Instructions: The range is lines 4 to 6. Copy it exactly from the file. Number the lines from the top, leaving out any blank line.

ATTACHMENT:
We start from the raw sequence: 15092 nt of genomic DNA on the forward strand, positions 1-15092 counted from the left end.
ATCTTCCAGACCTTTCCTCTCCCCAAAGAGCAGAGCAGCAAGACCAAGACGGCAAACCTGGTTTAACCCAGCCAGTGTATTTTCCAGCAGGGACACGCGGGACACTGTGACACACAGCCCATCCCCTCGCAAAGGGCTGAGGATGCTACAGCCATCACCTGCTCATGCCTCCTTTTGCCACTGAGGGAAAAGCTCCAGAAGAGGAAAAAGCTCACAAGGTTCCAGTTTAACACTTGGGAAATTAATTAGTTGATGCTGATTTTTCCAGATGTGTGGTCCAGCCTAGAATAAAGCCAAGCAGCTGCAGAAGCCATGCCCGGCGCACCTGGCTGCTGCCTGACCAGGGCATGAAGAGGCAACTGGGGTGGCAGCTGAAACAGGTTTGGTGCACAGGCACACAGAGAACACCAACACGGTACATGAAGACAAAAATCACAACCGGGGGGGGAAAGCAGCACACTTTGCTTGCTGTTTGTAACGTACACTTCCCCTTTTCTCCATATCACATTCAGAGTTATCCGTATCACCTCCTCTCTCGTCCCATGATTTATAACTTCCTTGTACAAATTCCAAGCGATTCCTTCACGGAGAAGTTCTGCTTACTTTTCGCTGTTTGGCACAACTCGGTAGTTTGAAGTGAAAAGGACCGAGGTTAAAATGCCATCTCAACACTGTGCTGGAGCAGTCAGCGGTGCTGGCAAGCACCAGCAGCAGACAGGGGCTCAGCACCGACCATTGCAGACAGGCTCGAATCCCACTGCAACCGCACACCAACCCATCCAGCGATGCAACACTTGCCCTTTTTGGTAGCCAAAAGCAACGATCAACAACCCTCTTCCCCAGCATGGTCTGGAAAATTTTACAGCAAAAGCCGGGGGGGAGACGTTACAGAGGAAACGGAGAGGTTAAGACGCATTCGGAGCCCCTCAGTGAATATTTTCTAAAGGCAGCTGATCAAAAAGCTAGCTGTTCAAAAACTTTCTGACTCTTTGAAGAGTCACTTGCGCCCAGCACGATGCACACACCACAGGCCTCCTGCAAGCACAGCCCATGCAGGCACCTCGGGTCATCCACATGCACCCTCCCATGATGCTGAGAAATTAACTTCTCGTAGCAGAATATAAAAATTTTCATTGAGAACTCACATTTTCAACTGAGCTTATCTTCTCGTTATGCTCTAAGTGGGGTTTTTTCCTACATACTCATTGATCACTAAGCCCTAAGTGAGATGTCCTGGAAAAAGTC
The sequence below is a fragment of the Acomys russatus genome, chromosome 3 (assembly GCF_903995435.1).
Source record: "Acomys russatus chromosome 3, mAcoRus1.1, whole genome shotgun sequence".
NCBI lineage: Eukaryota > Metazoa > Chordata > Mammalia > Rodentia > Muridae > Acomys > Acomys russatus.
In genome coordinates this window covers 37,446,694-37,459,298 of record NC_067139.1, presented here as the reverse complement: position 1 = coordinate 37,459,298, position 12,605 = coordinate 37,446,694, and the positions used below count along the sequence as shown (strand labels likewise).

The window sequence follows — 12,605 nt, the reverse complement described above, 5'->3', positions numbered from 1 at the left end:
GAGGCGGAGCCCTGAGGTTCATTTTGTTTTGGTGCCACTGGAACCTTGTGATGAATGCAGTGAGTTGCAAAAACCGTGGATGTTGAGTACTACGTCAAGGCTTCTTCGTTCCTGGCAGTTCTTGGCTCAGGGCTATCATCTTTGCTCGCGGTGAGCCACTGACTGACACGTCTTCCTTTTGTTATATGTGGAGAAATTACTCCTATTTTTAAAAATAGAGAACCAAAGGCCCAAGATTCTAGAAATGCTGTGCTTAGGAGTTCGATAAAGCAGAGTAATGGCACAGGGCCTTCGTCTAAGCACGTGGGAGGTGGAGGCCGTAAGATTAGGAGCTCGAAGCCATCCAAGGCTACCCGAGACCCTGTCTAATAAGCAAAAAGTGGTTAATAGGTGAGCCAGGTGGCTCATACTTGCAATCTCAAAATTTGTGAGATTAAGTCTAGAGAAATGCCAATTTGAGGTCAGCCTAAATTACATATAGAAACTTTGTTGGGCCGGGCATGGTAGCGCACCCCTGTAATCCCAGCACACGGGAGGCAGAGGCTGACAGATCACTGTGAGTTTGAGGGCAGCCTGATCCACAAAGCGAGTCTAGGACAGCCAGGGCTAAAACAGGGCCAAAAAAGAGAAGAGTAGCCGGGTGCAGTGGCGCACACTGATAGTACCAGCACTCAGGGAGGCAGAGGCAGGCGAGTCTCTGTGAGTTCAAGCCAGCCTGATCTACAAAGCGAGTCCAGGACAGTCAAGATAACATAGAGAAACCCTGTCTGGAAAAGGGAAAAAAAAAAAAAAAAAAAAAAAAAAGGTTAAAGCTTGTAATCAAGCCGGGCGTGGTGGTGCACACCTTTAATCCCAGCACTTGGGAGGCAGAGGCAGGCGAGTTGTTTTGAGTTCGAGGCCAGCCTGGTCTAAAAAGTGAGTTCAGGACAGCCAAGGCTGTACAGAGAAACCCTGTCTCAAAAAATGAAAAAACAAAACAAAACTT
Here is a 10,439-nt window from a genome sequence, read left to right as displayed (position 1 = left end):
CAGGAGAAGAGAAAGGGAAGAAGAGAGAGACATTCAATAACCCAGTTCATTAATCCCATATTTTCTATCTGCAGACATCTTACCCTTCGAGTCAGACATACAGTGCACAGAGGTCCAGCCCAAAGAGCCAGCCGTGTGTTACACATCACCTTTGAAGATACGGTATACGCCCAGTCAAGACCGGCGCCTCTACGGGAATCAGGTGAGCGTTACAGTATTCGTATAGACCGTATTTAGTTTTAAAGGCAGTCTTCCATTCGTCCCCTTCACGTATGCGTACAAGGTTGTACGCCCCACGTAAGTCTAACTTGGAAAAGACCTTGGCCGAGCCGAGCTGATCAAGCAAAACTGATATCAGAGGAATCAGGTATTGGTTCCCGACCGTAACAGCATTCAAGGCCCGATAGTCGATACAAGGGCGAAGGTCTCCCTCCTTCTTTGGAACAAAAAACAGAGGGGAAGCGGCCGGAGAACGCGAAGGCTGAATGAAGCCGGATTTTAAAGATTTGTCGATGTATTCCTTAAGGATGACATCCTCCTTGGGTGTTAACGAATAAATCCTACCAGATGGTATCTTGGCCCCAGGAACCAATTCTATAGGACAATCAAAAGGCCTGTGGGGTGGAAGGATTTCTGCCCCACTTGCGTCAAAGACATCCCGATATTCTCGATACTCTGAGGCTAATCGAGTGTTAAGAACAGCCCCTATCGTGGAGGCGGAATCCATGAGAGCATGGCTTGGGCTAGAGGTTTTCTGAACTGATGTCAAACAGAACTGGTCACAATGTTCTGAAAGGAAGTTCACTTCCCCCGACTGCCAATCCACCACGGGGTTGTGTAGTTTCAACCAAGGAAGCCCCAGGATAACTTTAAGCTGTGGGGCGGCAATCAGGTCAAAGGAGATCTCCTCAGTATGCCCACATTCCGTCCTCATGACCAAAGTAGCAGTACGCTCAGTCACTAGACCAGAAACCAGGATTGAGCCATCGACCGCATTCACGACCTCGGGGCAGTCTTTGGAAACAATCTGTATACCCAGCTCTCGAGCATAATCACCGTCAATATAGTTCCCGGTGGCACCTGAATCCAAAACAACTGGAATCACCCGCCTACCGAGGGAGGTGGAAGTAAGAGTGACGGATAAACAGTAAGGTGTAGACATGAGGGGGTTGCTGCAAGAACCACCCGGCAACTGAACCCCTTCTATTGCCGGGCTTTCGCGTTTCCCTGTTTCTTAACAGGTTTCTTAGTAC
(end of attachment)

Source record: "Acomys russatus chromosome 3, mAcoRus1.1, whole genome shotgun sequence".
NCBI lineage: Eukaryota > Metazoa > Chordata > Mammalia > Rodentia > Muridae > Acomys > Acomys russatus.
In genome coordinates this window covers 37,446,694-37,459,298 of record NC_067139.1, presented here as the reverse complement: position 1 = coordinate 37,459,298, position 12,605 = coordinate 37,446,694, and the positions used below count along the sequence as shown (strand labels likewise).